Beyond Cake Baking: The Next Discrimination Debate

Nine states allow state-licensed child welfare agencies to refuse to place children with LGBTQ families, if doing so violates their religious beliefs. Some of these laws are facing challenges in the courts. The tension in the resulting cases stems from a fundamental disagreement over who is being discriminated against and who needs protection from the government: the religious agencies providing adoption and foster care services, or the same-sex couples hoping to use them.

Crisis pregnancy centers aren’t the only ones putting limitations on women’s reproductive care

All over the country, crisis pregnancy centers openly lie to patients about what services they offer, often preventing women from making fully informed decisions about their reproductive health. But they’re not the only health-care providers withholding information in this way. Catholic hospitals and affiliated doctors’ offices have long had religious limitations on the reproductive health care they offer — and their patients may have no idea.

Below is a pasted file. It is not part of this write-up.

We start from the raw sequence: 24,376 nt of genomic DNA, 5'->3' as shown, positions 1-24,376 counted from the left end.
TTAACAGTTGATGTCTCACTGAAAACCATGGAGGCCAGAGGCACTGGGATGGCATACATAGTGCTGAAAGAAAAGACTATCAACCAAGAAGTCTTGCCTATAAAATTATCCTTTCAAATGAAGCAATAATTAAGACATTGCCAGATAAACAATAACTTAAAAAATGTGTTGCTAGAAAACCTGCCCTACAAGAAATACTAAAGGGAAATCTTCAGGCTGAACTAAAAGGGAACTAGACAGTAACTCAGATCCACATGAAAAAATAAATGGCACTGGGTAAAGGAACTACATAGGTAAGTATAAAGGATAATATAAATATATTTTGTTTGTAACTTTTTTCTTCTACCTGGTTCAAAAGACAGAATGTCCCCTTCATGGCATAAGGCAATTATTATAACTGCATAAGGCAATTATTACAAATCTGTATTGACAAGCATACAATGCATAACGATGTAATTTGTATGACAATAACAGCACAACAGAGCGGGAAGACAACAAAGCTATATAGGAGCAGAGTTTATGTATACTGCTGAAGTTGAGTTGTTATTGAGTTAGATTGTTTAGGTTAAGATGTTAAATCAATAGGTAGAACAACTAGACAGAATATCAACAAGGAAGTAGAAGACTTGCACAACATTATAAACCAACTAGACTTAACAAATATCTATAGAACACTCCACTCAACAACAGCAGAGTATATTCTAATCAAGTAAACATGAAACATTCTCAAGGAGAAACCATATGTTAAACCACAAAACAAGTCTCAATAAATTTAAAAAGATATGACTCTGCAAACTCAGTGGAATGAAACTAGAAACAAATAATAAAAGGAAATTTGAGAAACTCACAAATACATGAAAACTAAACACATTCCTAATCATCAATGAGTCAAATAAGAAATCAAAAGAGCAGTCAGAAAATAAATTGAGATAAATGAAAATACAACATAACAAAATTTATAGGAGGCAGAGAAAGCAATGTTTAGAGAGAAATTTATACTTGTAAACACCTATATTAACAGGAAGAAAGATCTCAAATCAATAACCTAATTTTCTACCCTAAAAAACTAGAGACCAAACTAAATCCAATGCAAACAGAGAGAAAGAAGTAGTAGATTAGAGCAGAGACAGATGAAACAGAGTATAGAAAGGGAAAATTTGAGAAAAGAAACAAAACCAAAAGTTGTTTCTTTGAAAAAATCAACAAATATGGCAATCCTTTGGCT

Christian Ethicist Says to Trust Women on Abortion

According to Christian ethicist Rebecca Todd Peters, women are continually asked to justify their abortions in response to a default assumption that abortion is morally wrong. This assumption is incorrect, she argues in her new book Trust Women: A Progressive Christian Argument for Reproductive Justice, and it stems from a particular theological framework that values motherhood over the needs, decisions, and desires of individual women. For Peters, the moral status of a fetus is an ethical and theological question that should be asked and answered by women themselves, not by legislators or judges. Her Christian ethic for abortion is not built on Scripture, but rather “a feminist theological perspective that affirms both the goodness and justice of God.” In other words, she’s not interested in telling us what God wants, other than to say that God wants justice, which means moral agency for women.

As EIC of Religion News Service is ousted, staff fears loss of editorial control

Early in the morning on Monday, April 23, members and followers of the “God beat” awoke to upsetting news. “I am no longer at @RNS, and that’s about all I can say,” tweeted Jerome Socolovsky, until then the editor in chief of Religion News Service. “It was an honor to lead such a dazzling news team.” His departure—later revealed to be a firing—seemed to come out of nowhere. But current and former staff members say it has, in fact, been a long time coming: the culmination of months of tension between Socolovsky and RNS Publisher Tom Gallagher, whom many believe has taken control over the newsroom.

A Christian Argument for Abortion: A Q&A With Rebecca Todd Peters